I asked on Facebook and on Twitter what German
Christmas sweets I should try this year, and you gave me some really great suggestions.
So thank you so much. I made a list and checked it twice and then went to the grocery store,
did some shopping, and now it’s finally time for the really fun part: to try them all. Hey everyone! I’m Dana and you’re watching
Wanted Adventure Living Abroad. The first sweet that I’ll be trying today is Butter Spekulatius. It’s really light and airy and buttery, of course. I could see myself getting lost on
an afternoon of these. And as a kind of palate cleanser between each one I’ve got Kinderpunsch.
And I bought the one with the cute little snowman on it. It’s not as bad as I thought
it was going to be from the smell. It smells like grape juice, but it does not taste just
like warmed grape juice. It tastes pretty good actually. I’m happily surprised with
this one. This is pretty good. The next thing that we have here are the Domino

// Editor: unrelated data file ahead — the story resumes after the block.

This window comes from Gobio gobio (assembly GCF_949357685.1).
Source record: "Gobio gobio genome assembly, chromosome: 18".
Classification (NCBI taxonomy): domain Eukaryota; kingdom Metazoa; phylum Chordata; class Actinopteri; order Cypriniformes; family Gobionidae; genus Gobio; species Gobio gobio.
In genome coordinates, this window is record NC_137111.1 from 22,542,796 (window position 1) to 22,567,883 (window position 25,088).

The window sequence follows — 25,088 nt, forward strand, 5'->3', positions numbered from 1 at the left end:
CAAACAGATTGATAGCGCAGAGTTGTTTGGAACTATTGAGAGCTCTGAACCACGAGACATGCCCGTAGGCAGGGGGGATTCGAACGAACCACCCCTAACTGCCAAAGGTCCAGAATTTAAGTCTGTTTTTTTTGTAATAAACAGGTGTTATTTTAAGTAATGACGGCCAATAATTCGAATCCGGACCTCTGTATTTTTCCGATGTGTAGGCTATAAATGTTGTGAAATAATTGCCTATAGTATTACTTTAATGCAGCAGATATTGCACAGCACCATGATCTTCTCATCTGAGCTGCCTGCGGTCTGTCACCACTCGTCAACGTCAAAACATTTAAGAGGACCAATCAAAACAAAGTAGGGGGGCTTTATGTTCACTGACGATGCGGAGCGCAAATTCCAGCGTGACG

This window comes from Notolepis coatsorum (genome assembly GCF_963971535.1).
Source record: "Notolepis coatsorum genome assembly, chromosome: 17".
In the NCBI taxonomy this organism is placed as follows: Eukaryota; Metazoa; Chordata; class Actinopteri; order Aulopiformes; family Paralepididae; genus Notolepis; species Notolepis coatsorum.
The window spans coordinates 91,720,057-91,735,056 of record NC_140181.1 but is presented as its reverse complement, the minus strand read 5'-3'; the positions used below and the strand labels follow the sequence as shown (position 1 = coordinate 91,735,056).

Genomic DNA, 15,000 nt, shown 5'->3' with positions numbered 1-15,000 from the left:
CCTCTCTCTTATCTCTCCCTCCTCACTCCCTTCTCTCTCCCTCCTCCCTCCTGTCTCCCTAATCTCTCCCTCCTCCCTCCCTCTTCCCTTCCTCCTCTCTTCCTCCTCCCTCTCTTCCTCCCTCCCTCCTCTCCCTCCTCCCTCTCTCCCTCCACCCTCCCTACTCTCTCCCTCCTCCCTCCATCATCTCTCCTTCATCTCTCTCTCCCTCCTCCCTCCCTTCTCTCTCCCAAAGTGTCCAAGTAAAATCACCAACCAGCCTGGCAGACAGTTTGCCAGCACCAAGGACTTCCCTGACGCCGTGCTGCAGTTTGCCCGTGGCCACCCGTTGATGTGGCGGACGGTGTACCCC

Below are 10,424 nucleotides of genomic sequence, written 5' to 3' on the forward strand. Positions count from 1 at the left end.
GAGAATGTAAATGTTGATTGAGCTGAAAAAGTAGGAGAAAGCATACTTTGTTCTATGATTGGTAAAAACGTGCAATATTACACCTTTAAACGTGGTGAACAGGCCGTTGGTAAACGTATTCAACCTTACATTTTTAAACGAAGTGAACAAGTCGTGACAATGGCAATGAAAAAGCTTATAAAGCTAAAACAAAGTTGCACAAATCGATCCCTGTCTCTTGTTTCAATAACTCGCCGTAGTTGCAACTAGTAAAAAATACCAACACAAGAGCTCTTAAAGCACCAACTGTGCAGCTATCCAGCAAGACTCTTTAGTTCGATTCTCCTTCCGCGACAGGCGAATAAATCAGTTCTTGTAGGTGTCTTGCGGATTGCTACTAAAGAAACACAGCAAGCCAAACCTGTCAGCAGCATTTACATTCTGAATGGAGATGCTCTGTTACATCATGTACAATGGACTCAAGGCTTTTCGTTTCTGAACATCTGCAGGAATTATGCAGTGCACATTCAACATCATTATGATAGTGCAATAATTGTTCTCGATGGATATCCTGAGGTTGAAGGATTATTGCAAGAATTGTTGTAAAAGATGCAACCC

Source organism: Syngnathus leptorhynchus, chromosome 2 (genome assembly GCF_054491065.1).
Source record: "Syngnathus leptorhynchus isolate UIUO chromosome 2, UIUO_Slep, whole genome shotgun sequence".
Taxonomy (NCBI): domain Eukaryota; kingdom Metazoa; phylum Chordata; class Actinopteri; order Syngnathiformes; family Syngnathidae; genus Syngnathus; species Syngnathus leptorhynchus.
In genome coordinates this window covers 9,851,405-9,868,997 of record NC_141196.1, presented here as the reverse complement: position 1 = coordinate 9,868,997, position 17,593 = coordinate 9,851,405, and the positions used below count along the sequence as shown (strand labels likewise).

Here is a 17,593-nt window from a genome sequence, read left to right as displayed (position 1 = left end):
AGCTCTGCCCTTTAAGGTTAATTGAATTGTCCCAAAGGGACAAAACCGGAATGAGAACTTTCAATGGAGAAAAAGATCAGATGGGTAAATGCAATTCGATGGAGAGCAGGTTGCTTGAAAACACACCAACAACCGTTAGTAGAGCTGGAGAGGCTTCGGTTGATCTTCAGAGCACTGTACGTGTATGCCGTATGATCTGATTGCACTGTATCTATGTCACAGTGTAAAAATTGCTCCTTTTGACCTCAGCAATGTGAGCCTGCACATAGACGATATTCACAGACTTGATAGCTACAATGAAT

Steine. So, I got so many recommendations for this one. Everyone was like, you gotta
try these, you gotta try these! Why do they make these things so difficult
to get into? Okay, so, we’ve got white chocolate, dark
chocolate and regular chocolate. I’m just gonna try the regular one. Interesting Germany. Very interesting. I liked
the chocolate coating. And I liked the layer of marzipan. The Lebkuchen was okay. I would
probably eat around the the jelly-gummy thing in the middle. But thank you for the suggestion. Next we have Vanillekipferl! As I’ve mentioned
in some other videos before, my heritage is Czech and so growing up we made a Czech cookie
that actually looks quite similar to this and also has vanilla in the name, but those
cookies have a very lemony flavor to them, and so I’m curious to see if these taste anything
like the Czech ones I grew up with. They just kind of fall apart in your mouth,
but yeah, they-I don’t taste any lemon in there. But they’re very delicious. They’re
just different than what I was expecting. I’m already a little skeptical of these ones,
I will be honest with you. Next we have Pfeffernüsse mit Zartbitterschokoladenboden. I’m a little
skeptical. Alright. A little dome cookie. We’ve got white
on the top; as it said, chocolate on the bottom. Ah, they’re not squishy. It’s hard. It’s okay. It’s okay. It’s not bad. It definitely tastes like Christmas. Maybe some nutmeg. It’s not
bad. Time for Marzipankartoffeln. Now, I’m pretty
sure this actually has nothing to do with potatoes. There’s no potatoes in here. It’s
just that they are shaped I guess like potatoes. So there you go. These are the little potatoes.